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Author Topic: Is it true that Slugs and snails avoid crossing copper strips?  (Read 7798 times)

Offline maffsolo

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Well several URLs suggest that copper strips or small fence of copper mesh can be used as a deterrent for slugs or snails. Some URLs suggest you can induce a small electrical charge, some do not even mention it.
What is the reason that these creatures do not like crossing copper material?


 

Offline Bored chemist

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Copper compounds are toxic to molluscs.
From our point of view, copper compounds taste revolting. It is perfectly possible that slugs and snails can detect copper salts in a similar way to our tongues. Since it's bad for them they would be sensible to have evolved to avoid it.
 

Offline maffsolo

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Thank you  Bored Chemist
 

Offline Geezer

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Yup. Nasty stuff copper. If you want to prevent moss from growing on a roof, run strips of copper along the ridges. When it rains, the runoff poisons the moss. I understand zinc also works, but copper seems to be more effective.
 

Offline Bill.D.Katt.

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If you live in the USA be careful with having it on your roof though. Bird feces contain uric acid which will slowly brake down the copper, and the runoff from your roof will most likely have a higher copper concentration than EPA standards. It is unlikely that the EPA will check houses for that, but on the very off chance...
 

Offline Geezer

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If you live in the USA be careful with having it on your roof though. Bird feces contain uric acid which will slowly brake down the copper, and the runoff from your roof will most likely have a higher copper concentration than EPA standards. It is unlikely that the EPA will check houses for that, but on the very off chance...

Ah! So you probably want to install a cat on the roof while you are at it.

I suppose that explains why you can buy strips of zinc for moss protection, but I don't think anyone sells copper strip for that application. Which reminds me, I bought a roll of zinc for that purpose about four years ago. I'm just waiting for the weather to cooperate so I can get up there and glue it on. Of course, when the weather finally does cooperate, I probably won't be able to find the roll of zinc or the adhesive that came with it.
 

Offline maffsolo

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Of course, when the weather finally does cooperate, I probably won't be able to find the roll of zinc or the adhesive that came with it.

Wow that is a comforting statement I always thought that that only happens to me.
 

Offline maffsolo

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If you live in the USA be careful with having it on your roof though. Bird feces contain uric acid which will slowly brake down the copper, and the runoff from your roof will most likely have a higher copper concentration than EPA standards. It is unlikely that the EPA will check houses for that, but on the very off chance...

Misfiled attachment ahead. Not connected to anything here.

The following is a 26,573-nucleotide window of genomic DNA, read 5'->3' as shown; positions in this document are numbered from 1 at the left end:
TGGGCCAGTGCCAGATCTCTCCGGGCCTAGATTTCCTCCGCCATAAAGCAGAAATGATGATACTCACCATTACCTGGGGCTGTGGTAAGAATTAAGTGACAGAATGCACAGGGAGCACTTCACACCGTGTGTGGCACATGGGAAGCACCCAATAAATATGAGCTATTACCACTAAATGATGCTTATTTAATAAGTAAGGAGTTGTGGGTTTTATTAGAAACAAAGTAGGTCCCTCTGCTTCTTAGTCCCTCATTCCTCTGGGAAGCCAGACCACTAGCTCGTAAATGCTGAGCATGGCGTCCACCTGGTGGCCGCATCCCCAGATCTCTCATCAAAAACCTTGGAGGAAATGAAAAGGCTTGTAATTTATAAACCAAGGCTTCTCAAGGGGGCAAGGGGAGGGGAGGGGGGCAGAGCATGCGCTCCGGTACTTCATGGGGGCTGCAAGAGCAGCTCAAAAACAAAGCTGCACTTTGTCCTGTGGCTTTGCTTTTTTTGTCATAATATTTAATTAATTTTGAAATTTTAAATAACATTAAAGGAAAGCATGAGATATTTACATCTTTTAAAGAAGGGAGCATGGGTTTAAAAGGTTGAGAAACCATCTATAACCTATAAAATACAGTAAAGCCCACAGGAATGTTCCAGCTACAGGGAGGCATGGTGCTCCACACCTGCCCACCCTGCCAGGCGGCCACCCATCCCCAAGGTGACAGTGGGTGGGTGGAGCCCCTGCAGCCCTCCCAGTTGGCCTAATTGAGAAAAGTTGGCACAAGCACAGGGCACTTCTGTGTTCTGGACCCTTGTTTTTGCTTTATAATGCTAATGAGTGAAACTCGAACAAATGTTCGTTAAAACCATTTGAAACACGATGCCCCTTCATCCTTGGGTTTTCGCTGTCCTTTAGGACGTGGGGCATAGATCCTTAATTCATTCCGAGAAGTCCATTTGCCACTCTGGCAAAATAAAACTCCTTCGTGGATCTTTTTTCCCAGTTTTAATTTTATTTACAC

Lucky elephants don't fly. ;D
Old Church steeples have used copper and still would use copper, if they could afford the alloy. The whole roof would be done in copper.
The EPA would have a field day since churches are  easy to spot contract to the city skyline.
If it were a concern do you think these people would still use copper on the church roofs, as long as they can flip the bill.
 

Offline SeanB

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Copper roofing and downpiping is a target for "recycling" by thieves.
 

Offline maffsolo

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Copper roofing and downpiping is a target for "recycling" by thieves.

Ironic...
http://www.wjactv.com/news/25277463/detail.html
 

Offline YumjikPumpkin

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Is it true that Slugs and snails avoid crossing copper strips?
« Reply #10 on: 21/11/2010 00:43:47 »
Copper roofing and downpiping is a target for "recycling" by thieves.

Ironic...
newbielink:http://www.wjactv.com/news/25277463/detail.html [nonactive]

newbielink:http://www.krdo.com/news/25860899/detail.html [nonactive]

I just read this, same thing, different place.
It could get worse if copper prices continue to rise.

 

Offline Geezer

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Is it true that Slugs and snails avoid crossing copper strips?
« Reply #11 on: 21/11/2010 05:42:31 »
Copper roofing and downpiping is a target for "recycling" by thieves.

Ironic...
http://www.wjactv.com/news/25277463/detail.html

http://www.krdo.com/news/25860899/detail.html

I just read this, same thing, different place.
It could get worse if copper prices continue to rise.



It's not a new crime. People have been stealing copper lightning conductors from church spires for years, not to mention the lead off the roofs.
 

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Is it true that Slugs and snails avoid crossing copper strips?
« Reply #11 on: 21/11/2010 05:42:31 »

 

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